New York futures ended a volatile week slightly lower, as March dropped 130 points to close at 86.03 cents, while new crop December fell 271 points to close at 76.60 cents.
An escalating emerging markets crisis introduced additional uncertainty to an already complex cotton situation this past week, resulting in erratic up and down price action as traders tried to figure out the market’s next move. Bulls and bears both have some strong arguments at the moment, and it will be interesting to see who will emerge as the stronger side in this tug of war.
The bullish case is mainly built on a tight statistical situation in current crop and a relatively large trade net short position (10.4 million as of last week) that may get squeezed – similar to what happened a year ago. Although Chinese imports have slowed this season compared to the previous two, they seem strong enough to once again absorb the entire production surplus in the rest of the world (ROW) and possibly more. That means ROW inventories are likely to remain rather tight as we head into the second half of the season.
After another two weeks of stellar U.S. export sales in which over 1.0 million running bales were sold (most of which were on-call), our calculations show that unsold U.S. supplies – including beginning stocks – are probably at no more than 4.4 million statistical bales. Since many mills are not well covered for the second and third quarter – and with only a limited amount of machine-picked cotton available from other origins – it makes perfect sense for the U.S. to price itself out of the market in order to ration remaining supplies.
This has already happened to a certain degree, at least when looked at from a fixed price point of view. But mills have been trying to outsmart the market by buying on-call, which has the potential to backfire, as history has shown. Unfixed on-call sales increased by another 0.4 million bales last week and now amount to 6.35 million bales overall, of which 5.67 million bales are in current crop. While outstanding fixations dropped by 83,100 bales in March, they increased by 376,400 bales in May and July as buyers continued to postpone pricing decisions.
Even the emerging markets crisis has a bullish component to it, as growers tend to hold on to their crops to protect themselves against a drop in local currency, which limits ready available supplies and can trigger short-covering rallies.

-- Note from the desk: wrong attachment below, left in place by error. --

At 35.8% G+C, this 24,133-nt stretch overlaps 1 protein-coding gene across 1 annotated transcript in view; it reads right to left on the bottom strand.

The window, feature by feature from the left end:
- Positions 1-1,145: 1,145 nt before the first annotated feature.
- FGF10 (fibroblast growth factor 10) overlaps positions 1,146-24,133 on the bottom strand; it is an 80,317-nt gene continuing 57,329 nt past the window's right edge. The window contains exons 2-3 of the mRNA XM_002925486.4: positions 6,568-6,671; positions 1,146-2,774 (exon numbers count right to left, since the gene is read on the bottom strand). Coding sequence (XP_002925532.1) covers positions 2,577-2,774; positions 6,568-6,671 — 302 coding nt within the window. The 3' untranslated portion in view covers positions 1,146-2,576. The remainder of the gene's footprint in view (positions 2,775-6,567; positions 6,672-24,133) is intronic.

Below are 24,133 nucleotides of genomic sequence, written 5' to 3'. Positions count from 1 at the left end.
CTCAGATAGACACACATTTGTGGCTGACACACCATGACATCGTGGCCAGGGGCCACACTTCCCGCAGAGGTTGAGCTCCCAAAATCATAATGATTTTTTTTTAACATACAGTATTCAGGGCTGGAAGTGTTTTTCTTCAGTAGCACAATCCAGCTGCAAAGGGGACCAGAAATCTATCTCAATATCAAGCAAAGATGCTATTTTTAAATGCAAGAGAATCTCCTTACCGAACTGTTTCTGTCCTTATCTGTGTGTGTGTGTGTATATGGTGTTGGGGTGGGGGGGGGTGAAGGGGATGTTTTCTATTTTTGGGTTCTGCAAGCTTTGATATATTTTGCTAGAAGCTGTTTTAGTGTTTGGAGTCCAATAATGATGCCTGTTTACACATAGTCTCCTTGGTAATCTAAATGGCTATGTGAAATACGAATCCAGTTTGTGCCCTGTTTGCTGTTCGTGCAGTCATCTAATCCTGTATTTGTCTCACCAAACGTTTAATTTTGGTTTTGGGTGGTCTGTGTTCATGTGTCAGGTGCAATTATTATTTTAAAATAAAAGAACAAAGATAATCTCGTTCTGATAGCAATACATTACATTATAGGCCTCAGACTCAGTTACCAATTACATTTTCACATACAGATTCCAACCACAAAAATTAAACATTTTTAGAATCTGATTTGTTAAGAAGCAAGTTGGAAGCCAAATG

The bearish camp is pinning its hopes mainly on record global stocks and on a deteriorating macro situation. Speculators large and small have been the main drivers behind this rally that lifted prices from the mid-70s to the high-80s since late November. As of last week, specs were 4.8 million bales net long – up nearly 6.0 million bales in just two months. The bullish case depends to a large degree on speculators staying long. Otherwise, a short-squeeze will prove difficult to play out.
As we have seen, when speculators are spooked by macro jitters, the downside can open up rather quickly.
The big question is whether this emerging market (EM) problem is just temporary or something more serious. It started last week when EM currencies came under pressure and long-term bond yields started to rise. Argentina’s Peso has dropped 20 percent so far this month – the most in 12 years – but it has sparked a global phenomenon, as countries like Turkey, Brazil, Russia or South Africa all saw their currencies under pressure while interest rates spiked.
As if someone had shouted “fire” in a theater, the hot money crowd suddenly rushed for the exit in search of safer havens like the U.S., Germany or the UK, where interest rates actually dropped as a result of this money transfer. The capital flight forced some EM central banks to intervene. While these interventions may work in the short term, they often scare investors even more because they are seen as an admission to a problem. Adding to these concerns are fears of a credit crunch and hard landing in China.
So where do we go from here?
Trade shorts have clearly painted themselves into a corner, and they keep hoping for spec long liquidation to get them out of trouble. However, if the emerging market situation calms down and specs stick with their longs, we could see an explosive short covering rally one of these days. Shorts may stall for time by rolling their positions from March to May and then again from May to July, but there will be a day of reckoning unless a deteriorating macro picture flushes the specs out first.
Merchants have increased the certified stock to around 150,000 bales. They will probably add more in an effort to stem the advance, but this may simply be good enough to force some carry in the market.
While trade shorts have no other choice but to buy back their contacts between now and June, spec longs have the option to roll their longs into new crop and pick up huge roll gains in the process. In other words, the shorts have to get out, while the longs don’t. That, in a nutshell, is the story that drives current crop prices higher.
New crop is still an entirely different story, as plenty of growers are waiting for an opportunity to put on some hedges against next season’s crop. December ran into heavy resistance at the psychologically-important 80 cents level last week. It has since dropped back below 77 cents, but we would not sell it here and instead wait for another opportunity.
The above is an option and should be taken as such. We cannot accept any responsibility for its accuracy or otherwise.
Source – Plexus